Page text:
Su et al. [70]N/AN/AHead only.N/AScalp: linearly elastic material. Skull: Nondeformable.N/A
Sindhwani et al. [31]Maternal and fetal: MRI and live MRI.LA.Head only, ellipsoidal.N/ADeformable, based on live MRI.Imposed, based on live MRI.
Krofta et al. [25]Maternal and fetal: MRI.Pelvis, OBI, and LA.Head only, dimensions measured by “a,” “b,” “c,” and “d” shown in Fig. 3.Isotropic nonlinear material. Ogden model.Nondeformable.Imposed, the curve of Carus.
Routzong et al. [46]Maternal: cryosection data from VHP.Pelvis, LA, and superficial perineal muscles.Head only, ellipsoidal.Isotropic nonlinear material. Neo-Hookean model.Nondeformable.Imposed.
Lapeer et al. [45]Material: VHP and BodyParts3D library. Fetal: MRI and laser scanning.Uterine cervix, LA, and sacrospinous ligaments.Head and body. Articulated neck.Isotropic nonlinear material. Neo-Hookean model.Fetal head and fetal body: Nondeformable. Fetal neck: linear and rotational articulation.Not imposed.
AuthorsImaging techniqueMaternal modelFetal modelMaternal soft tissue mechanical propertiesFetal model mechanical propertiesFetal descent path
The Grimm group [58,59]N/APelvis.Whole fetal model, including neck and shoulder anatomical structures and articulation, and BP.N/ANeck and shoulder: biofidelic articulation. BP: bilinear tensile properties.Not imposed.
Lien et al. [17,18]Maternal: MRI.Pudendal nerve, OBI, piriformis, and coccygeus [18]. Pelvic bone. LA, TALA, urethra, lower vagina, internal and external anal sphincters [17,18].Head only, spherical.N/AN/AImposed, the curve of Carus.
The Jorge group [29,3440,4244]Maternal: MRI and dissection from Janda et al. [33].Pelvis, LA (without puborectalis), coccygeus, OBI, and TALA.Whole fetal model with realistic geometry, no articulation. Head dimensions are measured by “a,”, “b,”, “f,” “e,” and “g” shown in Fig. 3.Transversely isotropic nonlinear material: one muscle fiber family is embedded in an isotropic matrix. Active traction of the muscle fiber [29,34,41], variables representing tissue damage [36,39,40], and Maxwell model representing viscoelastic properties [43,44] can be added.Nondeformable.Imposed, by applying displacements and rotations to one or several reference points on the fetal model.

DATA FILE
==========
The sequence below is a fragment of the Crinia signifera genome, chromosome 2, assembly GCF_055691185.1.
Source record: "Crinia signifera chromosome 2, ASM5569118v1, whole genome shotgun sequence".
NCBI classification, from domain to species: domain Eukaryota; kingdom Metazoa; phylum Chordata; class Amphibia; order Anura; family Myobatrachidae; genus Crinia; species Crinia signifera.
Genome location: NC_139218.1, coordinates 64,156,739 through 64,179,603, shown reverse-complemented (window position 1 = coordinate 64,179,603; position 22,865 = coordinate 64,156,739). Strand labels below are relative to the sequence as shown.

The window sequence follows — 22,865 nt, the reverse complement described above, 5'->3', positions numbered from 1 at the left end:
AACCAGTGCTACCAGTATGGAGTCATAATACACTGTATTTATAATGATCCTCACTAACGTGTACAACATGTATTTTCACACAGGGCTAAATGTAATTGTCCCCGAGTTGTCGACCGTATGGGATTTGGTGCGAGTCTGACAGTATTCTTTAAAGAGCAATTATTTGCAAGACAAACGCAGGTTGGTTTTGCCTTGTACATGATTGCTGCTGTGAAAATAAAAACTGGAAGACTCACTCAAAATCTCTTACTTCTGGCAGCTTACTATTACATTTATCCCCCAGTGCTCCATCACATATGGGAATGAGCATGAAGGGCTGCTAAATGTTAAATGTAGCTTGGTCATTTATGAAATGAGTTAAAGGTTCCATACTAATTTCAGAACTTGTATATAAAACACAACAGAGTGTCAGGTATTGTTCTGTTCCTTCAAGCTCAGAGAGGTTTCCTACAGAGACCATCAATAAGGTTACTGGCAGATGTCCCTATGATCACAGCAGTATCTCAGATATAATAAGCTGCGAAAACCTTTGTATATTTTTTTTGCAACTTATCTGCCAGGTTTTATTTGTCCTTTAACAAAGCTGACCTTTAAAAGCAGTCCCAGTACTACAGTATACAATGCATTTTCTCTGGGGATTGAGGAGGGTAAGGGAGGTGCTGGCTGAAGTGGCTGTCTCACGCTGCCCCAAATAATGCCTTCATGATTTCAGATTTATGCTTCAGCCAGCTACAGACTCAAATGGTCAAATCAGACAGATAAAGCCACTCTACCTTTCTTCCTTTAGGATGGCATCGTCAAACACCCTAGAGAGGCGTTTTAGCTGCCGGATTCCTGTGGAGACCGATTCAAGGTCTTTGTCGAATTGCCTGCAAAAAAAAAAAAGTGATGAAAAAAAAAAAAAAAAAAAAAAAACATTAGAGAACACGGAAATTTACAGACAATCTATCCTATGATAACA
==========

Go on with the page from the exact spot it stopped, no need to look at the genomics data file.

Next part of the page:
Hoyte et al. [19]Maternal: MRI.Pelvis, LA, and OBI.Head only, spherical.Isotropic, nonlinear material. Modified Saint Venant–Kirchhoff model.Nondeformable.Imposed, along the path of vagina.
Li et al. [13]Maternal: MRI. Fetal: laser scanning.LA and OBI.Head only, incomplete, including the vault of skull.Isotropic nonlinear material. Neo-Hookean model.Nondeformable.Imposed.
Buttin et al. [20]Maternal: MRI.Uterus, birth canal, and amniotic liquid.Head and body. No articulation.Isotropic linear elastic material.Nondeformable.Not imposed.
Li et al. [14]Maternal: MRI. Fetal: laser scanning.LA and pubis.Head only, incomplete, including the vault of skull.Isotropic nonlinear material. Mooney–Rivlin model.Nondeformable.Imposed, three scenarios.
Li et al. [21]Maternal: MRI. Fetal: laser scanning.LA and OBI.Head only, incomplete, including the vault of skull.Transversely isotropic nonlinear material. Material model is shown in Eq. (2).Nondeformable.Imposed, vertical descent path is prescribed, free to rotate and translate.
Buttin et al. [22]Maternal: MRI, CT.Pelvis, uterus, and abdomen.Head, body, and skin tissues. Articulated neck.Isotropic nonlinear material. Neo-Hookean model.Nondeformable.Not imposed.
Gerikhanov et al. [23]Maternal: CT from VHP. Fetal: laser scanning.Pelvis.Head only.N/ANondeformable.Imposed, zero to three guiding points along the trajectory.